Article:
Warships Being Maintained At Port Always Face A Risk Of Fire Damage

The USS Bonhomme Richard, an amphibious assault ship whose size ranks second in the U.S. Navy fleet to that of an aircraft carrier, was shrouded in thick, acrid smoke on Monday as the vessel began listing to its starboard side. U.S. Navy/Mass Communication Specialist 3rd Class Christina Ross

USNI News: Warships in Maintenance Always Face Increased Risk for Fire Damage

Fires are a constant worry for any ship, and every sailor is taught from their earliest days in the service that damage control is everyone’s responsibility. However, that responsibility becomes more complex when a ship is in maintenance. Fewer sailors are typically aboard, and opportunities are greater to spark a fire from welding or other hot work.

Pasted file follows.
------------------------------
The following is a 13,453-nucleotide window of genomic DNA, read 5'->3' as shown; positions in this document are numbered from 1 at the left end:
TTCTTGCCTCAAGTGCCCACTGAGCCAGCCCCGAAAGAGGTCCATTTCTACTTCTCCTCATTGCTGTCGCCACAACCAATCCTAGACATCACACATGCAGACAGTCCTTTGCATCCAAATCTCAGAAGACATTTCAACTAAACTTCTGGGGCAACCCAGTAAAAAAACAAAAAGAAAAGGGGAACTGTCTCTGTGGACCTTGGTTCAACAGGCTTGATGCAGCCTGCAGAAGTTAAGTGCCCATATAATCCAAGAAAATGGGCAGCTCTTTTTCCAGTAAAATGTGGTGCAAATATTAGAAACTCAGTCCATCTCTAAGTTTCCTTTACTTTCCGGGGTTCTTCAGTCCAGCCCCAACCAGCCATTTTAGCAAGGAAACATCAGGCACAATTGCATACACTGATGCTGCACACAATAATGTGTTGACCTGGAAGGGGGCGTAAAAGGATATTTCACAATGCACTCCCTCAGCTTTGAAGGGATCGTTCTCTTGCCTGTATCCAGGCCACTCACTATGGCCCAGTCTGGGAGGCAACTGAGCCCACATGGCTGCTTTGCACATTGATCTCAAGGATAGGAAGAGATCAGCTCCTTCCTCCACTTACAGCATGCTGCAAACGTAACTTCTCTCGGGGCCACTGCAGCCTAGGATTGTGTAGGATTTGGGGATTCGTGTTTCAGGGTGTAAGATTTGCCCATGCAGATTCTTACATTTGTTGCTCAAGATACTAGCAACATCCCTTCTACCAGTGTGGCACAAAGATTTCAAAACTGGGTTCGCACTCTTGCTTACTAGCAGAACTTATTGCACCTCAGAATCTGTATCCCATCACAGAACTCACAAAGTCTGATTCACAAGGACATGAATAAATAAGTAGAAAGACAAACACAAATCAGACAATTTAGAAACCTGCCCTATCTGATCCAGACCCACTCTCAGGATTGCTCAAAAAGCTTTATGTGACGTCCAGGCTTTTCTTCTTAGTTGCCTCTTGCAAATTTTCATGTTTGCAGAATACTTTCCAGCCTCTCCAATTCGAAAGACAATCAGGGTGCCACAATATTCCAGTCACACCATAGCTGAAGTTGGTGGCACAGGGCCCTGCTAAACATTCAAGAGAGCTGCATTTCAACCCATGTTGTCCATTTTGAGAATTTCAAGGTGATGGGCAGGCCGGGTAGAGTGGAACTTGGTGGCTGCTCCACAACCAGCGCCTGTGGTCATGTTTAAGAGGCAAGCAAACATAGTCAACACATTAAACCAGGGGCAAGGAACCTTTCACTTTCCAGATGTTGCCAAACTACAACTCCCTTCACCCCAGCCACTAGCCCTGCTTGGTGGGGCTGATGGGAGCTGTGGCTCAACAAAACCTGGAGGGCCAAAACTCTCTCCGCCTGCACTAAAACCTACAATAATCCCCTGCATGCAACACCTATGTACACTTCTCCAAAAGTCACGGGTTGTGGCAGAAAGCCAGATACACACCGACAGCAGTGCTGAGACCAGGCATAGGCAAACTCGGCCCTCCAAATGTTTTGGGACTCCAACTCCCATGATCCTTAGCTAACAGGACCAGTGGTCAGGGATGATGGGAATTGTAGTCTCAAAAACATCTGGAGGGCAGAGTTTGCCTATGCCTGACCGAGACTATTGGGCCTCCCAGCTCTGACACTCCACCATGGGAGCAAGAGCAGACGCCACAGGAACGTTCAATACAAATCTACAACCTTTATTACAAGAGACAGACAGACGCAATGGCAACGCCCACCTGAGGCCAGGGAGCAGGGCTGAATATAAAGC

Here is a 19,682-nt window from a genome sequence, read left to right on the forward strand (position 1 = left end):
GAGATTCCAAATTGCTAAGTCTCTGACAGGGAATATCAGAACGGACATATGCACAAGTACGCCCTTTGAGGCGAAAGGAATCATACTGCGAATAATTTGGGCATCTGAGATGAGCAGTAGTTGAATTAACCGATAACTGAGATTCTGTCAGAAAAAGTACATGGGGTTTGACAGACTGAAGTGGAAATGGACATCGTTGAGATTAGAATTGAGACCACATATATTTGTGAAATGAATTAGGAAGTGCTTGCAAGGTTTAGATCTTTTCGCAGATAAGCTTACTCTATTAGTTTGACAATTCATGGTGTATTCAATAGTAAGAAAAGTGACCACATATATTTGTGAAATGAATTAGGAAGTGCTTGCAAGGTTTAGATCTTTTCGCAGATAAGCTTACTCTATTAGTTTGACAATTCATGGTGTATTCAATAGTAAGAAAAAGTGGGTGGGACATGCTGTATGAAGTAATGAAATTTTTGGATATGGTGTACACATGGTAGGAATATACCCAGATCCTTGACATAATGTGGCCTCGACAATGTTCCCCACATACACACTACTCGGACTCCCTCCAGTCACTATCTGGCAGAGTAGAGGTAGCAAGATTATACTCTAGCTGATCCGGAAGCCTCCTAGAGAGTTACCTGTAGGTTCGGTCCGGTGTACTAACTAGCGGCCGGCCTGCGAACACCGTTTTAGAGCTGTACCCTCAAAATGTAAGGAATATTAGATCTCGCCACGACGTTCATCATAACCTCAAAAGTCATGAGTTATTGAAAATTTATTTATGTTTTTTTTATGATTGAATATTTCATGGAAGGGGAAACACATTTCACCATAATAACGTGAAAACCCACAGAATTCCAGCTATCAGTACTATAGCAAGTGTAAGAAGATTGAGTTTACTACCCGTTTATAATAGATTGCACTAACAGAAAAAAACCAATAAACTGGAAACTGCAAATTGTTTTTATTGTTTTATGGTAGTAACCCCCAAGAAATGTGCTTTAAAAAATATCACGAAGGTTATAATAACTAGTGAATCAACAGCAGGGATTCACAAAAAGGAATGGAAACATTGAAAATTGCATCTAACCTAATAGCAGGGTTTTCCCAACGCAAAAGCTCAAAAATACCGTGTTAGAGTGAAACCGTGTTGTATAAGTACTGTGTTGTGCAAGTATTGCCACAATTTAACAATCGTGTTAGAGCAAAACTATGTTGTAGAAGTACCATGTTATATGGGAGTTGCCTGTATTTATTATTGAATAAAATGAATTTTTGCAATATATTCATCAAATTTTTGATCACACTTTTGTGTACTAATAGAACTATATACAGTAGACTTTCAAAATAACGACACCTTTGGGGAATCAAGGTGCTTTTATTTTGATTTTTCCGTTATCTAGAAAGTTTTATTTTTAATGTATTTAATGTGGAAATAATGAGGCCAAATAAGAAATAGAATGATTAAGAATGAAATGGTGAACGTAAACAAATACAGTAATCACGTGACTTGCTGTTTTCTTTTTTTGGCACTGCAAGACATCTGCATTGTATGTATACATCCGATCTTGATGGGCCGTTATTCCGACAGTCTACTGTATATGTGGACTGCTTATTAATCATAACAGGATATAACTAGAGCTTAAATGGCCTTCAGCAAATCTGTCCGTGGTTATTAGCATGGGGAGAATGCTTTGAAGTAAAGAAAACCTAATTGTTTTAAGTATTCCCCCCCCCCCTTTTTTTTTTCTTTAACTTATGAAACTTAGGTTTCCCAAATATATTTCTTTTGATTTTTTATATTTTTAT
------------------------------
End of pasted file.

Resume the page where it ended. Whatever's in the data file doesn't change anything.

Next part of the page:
The relationship between where the fire started on USS Bonhomme Richard (LHD-6) on Sunday and where maintenance had been taking place is still murky, Navy officials said – with the fire appearing to have originated in the Marine vehicle stowage area near the back of the amphibious assault ship, but no known maintenance work taking place there. Still, this fire comes on the heels of three incidents in the last two years where ships in maintenance suffered damage from fires.


WNU Editor: This is why ships at port are vulnerable to disaster …. Veteran Sailor On Why Navy Ships Can Be Most Vulnerable In Port And How To Change That (Warzone/The Drive).

Author: Anchorman

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